November 15th 2011

It has been several days now that I’ve been unable to spend much time out of bed or doing anything constructive. At night, I have insomnia and then when finally fall asleep, waking up is very painful, and I remain stuck for hours in this state devoid of energy and drive. I feel guilty and ashamed to be spending so much time in bed, not even able to focus long enough to read more than three or four pages per day, and being compulsive about email-checking, which in some way I think makes me feel less lonely.
I’m a bit scared because it reminds me of me two years ago at the same time of the year, and that spiral down ended in a hospital bed…
But not this time! This time I’m stronger and older and more experienced and I’ve lived more and know myself better. This time I will be ok.

Yesterday I found this quote on a blog: “No one should assume that it is safe to just stop taking drugs. It’s a huge commitment and responsibility. I would say that in my case it is a calling. I was on 11 mg of Risperdal, 200 mg Zoloft, 50 mg Seroquel, 400 mg Lamictal and 3 mg of Klonopin (up to 6 mg PRN) and in the end a variety of stimulants. You have to be called to get off all that. It is a vocation. No joke.”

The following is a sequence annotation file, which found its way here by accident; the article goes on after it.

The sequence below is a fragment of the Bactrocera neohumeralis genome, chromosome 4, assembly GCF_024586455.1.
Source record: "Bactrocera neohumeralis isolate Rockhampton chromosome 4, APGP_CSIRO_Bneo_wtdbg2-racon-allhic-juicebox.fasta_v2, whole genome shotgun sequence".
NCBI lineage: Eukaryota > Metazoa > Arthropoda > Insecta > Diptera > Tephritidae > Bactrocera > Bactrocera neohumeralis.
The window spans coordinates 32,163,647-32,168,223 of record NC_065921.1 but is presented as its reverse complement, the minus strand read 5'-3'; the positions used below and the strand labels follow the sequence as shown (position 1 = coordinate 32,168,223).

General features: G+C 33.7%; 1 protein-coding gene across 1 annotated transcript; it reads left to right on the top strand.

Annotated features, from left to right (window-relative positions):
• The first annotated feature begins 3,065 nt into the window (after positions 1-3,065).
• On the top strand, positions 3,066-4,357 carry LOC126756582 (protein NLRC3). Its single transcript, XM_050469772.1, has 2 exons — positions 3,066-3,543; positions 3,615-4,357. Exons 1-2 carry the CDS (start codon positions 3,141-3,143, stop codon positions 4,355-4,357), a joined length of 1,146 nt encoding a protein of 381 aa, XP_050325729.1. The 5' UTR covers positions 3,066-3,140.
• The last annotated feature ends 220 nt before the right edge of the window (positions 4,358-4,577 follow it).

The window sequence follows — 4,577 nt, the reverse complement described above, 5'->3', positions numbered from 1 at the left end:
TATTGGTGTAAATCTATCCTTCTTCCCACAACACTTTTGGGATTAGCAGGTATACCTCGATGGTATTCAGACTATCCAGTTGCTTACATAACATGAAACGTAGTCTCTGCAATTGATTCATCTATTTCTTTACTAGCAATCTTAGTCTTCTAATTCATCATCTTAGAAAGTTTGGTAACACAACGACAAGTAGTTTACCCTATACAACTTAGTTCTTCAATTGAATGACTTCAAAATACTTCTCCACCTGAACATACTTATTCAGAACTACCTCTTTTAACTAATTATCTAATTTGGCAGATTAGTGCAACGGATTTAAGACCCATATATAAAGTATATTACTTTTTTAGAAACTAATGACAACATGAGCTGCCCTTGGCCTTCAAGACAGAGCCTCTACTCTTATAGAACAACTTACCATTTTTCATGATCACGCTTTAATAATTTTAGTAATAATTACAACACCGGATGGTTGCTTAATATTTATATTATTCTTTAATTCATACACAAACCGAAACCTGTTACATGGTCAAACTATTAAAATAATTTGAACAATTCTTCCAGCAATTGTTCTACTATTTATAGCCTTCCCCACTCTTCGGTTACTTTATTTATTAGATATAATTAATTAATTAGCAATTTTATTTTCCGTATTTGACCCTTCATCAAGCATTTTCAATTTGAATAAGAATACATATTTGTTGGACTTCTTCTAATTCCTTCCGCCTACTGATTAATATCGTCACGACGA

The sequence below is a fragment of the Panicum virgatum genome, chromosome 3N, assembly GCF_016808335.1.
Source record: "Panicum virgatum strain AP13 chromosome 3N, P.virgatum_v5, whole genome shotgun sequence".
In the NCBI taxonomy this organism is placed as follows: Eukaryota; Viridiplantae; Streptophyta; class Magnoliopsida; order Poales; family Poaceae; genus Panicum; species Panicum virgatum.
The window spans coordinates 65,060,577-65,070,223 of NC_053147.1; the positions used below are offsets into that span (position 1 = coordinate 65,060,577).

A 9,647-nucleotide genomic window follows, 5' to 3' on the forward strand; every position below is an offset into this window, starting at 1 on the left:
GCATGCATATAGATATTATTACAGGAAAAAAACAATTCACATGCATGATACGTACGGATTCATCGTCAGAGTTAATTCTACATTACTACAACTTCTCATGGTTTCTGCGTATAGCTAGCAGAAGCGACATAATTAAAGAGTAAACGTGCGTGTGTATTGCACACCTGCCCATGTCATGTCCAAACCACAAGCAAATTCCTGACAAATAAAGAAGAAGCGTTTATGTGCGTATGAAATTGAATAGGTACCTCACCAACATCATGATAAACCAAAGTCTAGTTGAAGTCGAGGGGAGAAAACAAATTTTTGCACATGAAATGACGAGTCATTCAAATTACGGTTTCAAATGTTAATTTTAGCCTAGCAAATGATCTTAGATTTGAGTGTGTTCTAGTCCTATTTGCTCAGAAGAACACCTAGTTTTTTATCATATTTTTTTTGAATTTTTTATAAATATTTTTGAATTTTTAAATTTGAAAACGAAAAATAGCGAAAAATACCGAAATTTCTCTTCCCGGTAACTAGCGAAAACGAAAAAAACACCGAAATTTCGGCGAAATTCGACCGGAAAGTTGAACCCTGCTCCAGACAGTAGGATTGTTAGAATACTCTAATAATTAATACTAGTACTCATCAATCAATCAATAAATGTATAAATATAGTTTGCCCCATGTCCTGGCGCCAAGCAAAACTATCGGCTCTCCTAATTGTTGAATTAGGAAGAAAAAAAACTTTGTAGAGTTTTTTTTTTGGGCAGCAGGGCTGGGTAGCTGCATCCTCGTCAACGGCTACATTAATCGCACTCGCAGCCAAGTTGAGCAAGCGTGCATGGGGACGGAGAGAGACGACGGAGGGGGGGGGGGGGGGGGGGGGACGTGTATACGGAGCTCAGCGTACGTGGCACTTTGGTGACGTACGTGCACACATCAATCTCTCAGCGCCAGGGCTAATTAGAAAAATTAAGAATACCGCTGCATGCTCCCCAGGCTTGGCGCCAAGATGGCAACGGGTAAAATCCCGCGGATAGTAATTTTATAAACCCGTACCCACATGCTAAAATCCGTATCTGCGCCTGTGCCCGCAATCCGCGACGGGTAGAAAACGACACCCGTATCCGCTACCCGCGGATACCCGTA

I really like the concept of “a calling” to describe the decision and process of coming off the psychiatric-pharmaceutical complex. It isn’t simply like quitting smoking or changing a habit, it is an existential decision, it is a battlecry. Being diagnosed with a serious psychiatric condition and choosing to un-medicate means questioning the absolute nature of the diagnosing, reevaluating your symptoms in light of the socio-economic and cultural conditions of their existence. It means that you are going to fail and fall down and screw up a thousand times and that you know it and that you’re going to try anyways. It means knowing you are going blind on untravelled routes. It means you’re breaking new ground. It means going against all odds. It means you don’t know you’ll get there, you could lose your way completely. You could even give up at some point, go back on meds and then start all, over again. In fact, you probably will.

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